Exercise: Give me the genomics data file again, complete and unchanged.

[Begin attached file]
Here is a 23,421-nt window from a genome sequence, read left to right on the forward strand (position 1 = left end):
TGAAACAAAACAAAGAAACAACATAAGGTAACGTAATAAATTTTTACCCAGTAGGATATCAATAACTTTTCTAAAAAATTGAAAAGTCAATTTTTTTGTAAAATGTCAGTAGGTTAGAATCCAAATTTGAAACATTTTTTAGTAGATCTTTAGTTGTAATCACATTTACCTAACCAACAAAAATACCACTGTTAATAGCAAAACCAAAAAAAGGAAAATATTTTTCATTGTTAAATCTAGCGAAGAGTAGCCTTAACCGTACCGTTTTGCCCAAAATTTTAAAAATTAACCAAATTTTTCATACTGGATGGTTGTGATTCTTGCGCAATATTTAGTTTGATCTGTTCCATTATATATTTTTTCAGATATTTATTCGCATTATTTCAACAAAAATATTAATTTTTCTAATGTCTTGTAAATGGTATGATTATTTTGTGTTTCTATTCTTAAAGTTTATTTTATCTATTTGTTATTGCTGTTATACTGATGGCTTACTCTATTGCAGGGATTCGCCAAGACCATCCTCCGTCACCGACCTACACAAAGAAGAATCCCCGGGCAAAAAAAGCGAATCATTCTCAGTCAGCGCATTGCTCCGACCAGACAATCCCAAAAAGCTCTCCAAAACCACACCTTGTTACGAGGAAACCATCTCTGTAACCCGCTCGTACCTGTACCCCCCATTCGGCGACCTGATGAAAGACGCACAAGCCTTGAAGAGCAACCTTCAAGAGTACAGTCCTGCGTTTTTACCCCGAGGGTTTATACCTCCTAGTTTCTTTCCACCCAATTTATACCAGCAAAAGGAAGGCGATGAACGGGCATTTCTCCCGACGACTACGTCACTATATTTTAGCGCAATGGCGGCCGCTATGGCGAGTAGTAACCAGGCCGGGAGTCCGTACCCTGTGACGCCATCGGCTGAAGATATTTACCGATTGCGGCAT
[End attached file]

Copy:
Here is a 23,421-nt window from a genome sequence, read left to right on the forward strand (position 1 = left end):
TGAAACAAAACAAAGAAACAACATAAGGTAACGTAATAAATTTTTACCCAGTAGGATATCAATAACTTTTCTAAAAAATTGAAAAGTCAATTTTTTTGTAAAATGTCAGTAGGTTAGAATCCAAATTTGAAACATTTTTTAGTAGATCTTTAGTTGTAATCACATTTACCTAACCAACAAAAATACCACTGTTAATAGCAAAACCAAAAAAAGGAAAATATTTTTCATTGTTAAATCTAGCGAAGAGTAGCCTTAACCGTACCGTTTTGCCCAAAATTTTAAAAATTAACCAAATTTTTCATACTGGATGGTTGTGATTCTTGCGCAATATTTAGTTTGATCTGTTCCATTATATATTTTTTCAGATATTTATTCGCATTATTTCAACAAAAATATTAATTTTTCTAATGTCTTGTAAATGGTATGATTATTTTGTGTTTCTATTCTTAAAGTTTATTTTATCTATTTGTTATTGCTGTTATACTGATGGCTTACTCTATTGCAGGGATTCGCCAAGACCATCCTCCGTCACCGACCTACACAAAGAAGAATCCCCGGGCAAAAAAAGCGAATCATTCTCAGTCAGCGCATTGCTCCGACCAGACAATCCCAAAAAGCTCTCCAAAACCACACCTTGTTACGAGGAAACCATCTCTGTAACCCGCTCGTACCTGTACCCCCCATTCGGCGACCTGATGAAAGACGCACAAGCCTTGAAGAGCAACCTTCAAGAGTACAGTCCTGCGTTTTTACCCCGAGGGTTTATACCTCCTAGTTTCTTTCCACCCAATTTATACCAGCAAAAGGAAGGCGATGAACGGGCATTTCTCCCGACGACTACGTCACTATATTTTAGCGCAATGGCGGCCGCTATGGCGAGTAGTAACCAGGCCGGGAGTCCGTACCCTGTGACGCCATCGGCTGAAGATATTTACCGATTGCGGCAT